From the online mail bag
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In response to a December product review of AppGate Network Security:
They have an interesting approach but have constantly failed on revenue and profitability. They had a window of opportunity a few years back, but other more stable providers have now filled this gap and offer a broader offering around application access.
Interesting about the U.S. sales. They recently decided to de-emphasize U.S. sales after investing in the U.S. market, according to a recent analysis. How will they deliver 24/7, if there is not staff?
Interesting comments, Alan. How do you know Appgate has constantly failed on revenue and profitability? They would not be in business still if that were the case. Appgate offers the only unified access control solution on the market today. Can you name anyone else who secures access from almost any device, no matter the OS, and handles thousands of concurrent users.
The window of opportunity is still large, as other vendors cannot tackle the issue of one security system for controlling all access. All other vendors need multiple products to do everything the Appgate can do in one. When you are talking about security and costs, the two don't go together. But with the Appgate system, your running costs to the business start to tumble and your security increases, especially if you deploy to protect the main corporate assets.
Gerry, a very happy Appgate customer
In response to a Jan. 5 online story, Phishing scam hits Twitter:
Remember to use common sense on Twitter, just like in “real life.” If a total stranger shills you on some business or on a product, your Spidey sense springs to action, reminding you that marketing doesn't equal reality. Also, if you have a friend who never evangelizes anything and suddenly is evangelizing some special thing, they have to have some reason to be doing so. You don't have to be confrontational, but you can call or directly email them and ask for some more information. Don't just Tweet back, as that would just add to the confusion.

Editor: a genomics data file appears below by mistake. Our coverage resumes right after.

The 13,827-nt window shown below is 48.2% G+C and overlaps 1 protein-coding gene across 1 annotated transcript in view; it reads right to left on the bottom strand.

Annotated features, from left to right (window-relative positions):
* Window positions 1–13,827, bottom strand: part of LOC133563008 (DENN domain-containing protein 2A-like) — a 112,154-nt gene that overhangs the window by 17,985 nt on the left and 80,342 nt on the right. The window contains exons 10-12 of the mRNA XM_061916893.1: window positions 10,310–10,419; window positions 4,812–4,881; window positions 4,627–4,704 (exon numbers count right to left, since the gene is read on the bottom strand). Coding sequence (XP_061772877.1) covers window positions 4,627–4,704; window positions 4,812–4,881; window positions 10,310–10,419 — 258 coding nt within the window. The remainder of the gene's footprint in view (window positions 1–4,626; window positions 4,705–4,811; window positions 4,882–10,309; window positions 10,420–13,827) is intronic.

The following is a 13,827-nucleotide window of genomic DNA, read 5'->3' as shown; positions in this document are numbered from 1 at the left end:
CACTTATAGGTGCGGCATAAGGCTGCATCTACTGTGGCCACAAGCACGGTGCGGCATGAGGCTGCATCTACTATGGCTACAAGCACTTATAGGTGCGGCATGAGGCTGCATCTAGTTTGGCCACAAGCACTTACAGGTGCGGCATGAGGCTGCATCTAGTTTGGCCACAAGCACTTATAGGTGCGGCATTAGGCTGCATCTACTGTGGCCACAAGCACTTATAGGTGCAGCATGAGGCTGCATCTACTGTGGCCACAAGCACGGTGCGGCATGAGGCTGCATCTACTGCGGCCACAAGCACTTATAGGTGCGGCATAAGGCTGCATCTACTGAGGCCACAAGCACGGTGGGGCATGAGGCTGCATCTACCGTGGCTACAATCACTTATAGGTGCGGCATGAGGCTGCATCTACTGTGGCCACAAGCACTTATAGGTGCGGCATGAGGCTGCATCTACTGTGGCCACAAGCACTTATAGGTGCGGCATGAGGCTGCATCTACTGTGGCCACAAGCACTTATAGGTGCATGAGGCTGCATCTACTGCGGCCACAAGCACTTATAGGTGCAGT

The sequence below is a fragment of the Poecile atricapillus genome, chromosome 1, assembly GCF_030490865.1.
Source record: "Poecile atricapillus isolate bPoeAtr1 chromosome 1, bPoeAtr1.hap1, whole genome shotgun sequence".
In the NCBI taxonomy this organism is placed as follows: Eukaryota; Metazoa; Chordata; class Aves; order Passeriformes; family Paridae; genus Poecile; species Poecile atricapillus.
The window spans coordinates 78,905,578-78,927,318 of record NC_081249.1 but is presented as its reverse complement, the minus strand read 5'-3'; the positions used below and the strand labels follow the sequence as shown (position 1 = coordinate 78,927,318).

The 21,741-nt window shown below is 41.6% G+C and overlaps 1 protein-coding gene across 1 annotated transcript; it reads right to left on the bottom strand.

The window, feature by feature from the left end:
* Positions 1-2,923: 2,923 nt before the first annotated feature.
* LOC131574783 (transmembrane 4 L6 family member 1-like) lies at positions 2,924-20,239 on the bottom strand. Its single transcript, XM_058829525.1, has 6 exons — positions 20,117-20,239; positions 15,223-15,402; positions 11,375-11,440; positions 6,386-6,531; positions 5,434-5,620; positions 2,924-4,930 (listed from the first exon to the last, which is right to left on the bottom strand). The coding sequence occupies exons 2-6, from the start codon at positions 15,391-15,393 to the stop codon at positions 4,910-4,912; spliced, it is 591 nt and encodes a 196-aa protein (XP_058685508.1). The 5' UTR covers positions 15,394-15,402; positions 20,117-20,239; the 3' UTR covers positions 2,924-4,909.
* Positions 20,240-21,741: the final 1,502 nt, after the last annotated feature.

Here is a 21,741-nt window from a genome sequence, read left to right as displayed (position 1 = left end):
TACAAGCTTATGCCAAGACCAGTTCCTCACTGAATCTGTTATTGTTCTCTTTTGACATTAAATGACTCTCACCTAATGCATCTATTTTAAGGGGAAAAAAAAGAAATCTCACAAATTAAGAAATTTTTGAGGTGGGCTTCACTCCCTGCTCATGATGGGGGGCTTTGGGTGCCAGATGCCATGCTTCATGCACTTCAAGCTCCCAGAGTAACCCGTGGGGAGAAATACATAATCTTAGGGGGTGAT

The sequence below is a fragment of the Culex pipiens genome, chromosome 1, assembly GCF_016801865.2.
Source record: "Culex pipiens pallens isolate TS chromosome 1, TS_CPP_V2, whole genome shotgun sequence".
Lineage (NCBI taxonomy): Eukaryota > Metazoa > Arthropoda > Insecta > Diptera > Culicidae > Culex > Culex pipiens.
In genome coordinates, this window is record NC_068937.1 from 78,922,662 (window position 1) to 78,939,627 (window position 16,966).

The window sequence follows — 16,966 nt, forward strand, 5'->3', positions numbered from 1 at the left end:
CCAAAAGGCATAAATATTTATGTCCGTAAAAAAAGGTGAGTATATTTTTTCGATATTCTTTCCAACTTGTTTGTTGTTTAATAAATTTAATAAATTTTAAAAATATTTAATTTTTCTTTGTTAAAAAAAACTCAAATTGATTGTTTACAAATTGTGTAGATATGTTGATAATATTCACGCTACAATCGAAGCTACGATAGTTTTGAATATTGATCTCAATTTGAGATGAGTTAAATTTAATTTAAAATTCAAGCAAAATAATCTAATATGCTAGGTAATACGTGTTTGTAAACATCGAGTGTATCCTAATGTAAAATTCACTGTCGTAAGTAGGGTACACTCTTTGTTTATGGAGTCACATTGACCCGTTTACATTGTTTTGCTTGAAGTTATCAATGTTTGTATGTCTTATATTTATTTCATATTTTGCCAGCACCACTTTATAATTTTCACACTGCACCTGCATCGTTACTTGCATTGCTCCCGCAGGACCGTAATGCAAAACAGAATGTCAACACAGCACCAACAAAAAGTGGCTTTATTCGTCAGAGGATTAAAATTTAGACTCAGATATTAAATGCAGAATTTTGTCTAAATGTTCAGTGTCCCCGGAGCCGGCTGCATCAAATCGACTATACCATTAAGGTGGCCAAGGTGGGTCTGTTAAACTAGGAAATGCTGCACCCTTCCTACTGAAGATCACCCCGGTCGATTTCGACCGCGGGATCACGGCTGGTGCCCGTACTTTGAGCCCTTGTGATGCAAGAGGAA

In response to an Oct. 6 story, Hotel network security lacking:
This is news? Hotels are NOT in the business of being IT people. Business travelers were begging for an on-ramp to the internet. Hotels are giving their guests what they want.
However, there is no excuse in having a system wide open to siphon information from. This serves as a wake up call to all. Leverage a suite of products to protect yourself. If your SSN was on your laptop and your bank account info was there, wouldn't you want to protect it? Why then would you not protect your laptop?
Home owners: You think you cannot be a target as you are “under a hacker's radar.” News flash: you're next. Your thinking makes you the perfect candidate to install trojans, steal info from, and make your system a zombie for the master's bidding.
In short, ALWAYS practice safe computing – and keep your stuff up-to-date. Upgrade and be safer for it.
In response to an Oct. 22 online story, Compromised Halloween websites passing along rogue software:
Antivirus2009, WinAntivirus, XP Antivirus and whatever they are going under now is about the worst rogue software we have ever seen. It is so clever that most consumers have no idea that they are downloading and/or buying something that is not an antivirus program.
The opinions expressed in these letters are not necessarily those of SC Magazine.